It's getting expensive for Bashar al-Assad to cling to power, so his regime is just printing new bank notes to ensure that Syria can pay salaries and other expenses, bankers tell Reuters, in a move that experts warn could lead to rampant inflation. Violence and sanctions have shrunk Syria's economy and reduced government revenues, necessitating the move. "The deficit is there and it is already increasing and increasing quickly," says one businessman. "And to finance it they have to print currency."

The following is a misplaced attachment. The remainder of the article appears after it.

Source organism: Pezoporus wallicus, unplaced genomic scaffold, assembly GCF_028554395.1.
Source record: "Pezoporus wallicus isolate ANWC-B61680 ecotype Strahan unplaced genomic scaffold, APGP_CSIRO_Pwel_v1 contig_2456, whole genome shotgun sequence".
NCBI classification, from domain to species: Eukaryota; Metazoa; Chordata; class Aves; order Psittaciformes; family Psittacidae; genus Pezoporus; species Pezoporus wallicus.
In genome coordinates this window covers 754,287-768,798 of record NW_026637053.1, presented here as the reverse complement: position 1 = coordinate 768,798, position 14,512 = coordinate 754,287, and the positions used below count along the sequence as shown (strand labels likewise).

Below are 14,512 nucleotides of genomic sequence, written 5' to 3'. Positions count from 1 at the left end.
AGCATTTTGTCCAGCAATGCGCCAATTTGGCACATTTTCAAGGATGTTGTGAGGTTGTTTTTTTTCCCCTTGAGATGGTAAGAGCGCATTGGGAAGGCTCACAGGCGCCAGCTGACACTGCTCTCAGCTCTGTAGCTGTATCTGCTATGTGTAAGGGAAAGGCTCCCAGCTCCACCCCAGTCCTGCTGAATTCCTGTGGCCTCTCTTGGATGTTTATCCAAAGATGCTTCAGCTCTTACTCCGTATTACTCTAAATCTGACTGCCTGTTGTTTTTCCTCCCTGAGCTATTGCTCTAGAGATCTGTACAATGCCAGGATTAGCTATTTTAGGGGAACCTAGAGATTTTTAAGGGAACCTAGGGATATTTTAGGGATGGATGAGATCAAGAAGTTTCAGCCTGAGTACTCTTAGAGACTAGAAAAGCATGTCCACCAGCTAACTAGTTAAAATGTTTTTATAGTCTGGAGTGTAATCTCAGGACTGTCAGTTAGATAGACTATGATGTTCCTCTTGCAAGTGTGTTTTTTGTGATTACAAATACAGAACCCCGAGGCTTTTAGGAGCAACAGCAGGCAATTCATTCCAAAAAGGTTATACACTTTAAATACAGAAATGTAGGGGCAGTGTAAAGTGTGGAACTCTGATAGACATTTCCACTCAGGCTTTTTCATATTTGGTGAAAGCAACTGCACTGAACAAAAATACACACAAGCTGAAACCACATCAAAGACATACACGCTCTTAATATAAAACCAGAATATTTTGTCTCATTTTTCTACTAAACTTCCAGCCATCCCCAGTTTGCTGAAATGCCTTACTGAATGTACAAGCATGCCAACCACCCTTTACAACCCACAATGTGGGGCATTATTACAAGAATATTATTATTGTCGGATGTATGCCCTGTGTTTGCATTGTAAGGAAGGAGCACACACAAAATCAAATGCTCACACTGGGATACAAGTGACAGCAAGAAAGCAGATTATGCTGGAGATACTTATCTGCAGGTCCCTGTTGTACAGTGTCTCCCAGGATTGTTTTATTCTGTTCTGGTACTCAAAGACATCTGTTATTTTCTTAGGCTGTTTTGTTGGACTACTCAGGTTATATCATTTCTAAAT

Syria's budget swelled to $27 billion this year, its largest in history, as the government sought to keep more people employed or subsidized—and hence not rebellious. "People are getting their wages and there are no complaints," one banker said. But "if we reach a stage where they are not paid, there will be a crisis." But inflation is already at 30%, and another banker warned that recklessly printing money "could be economic suicide."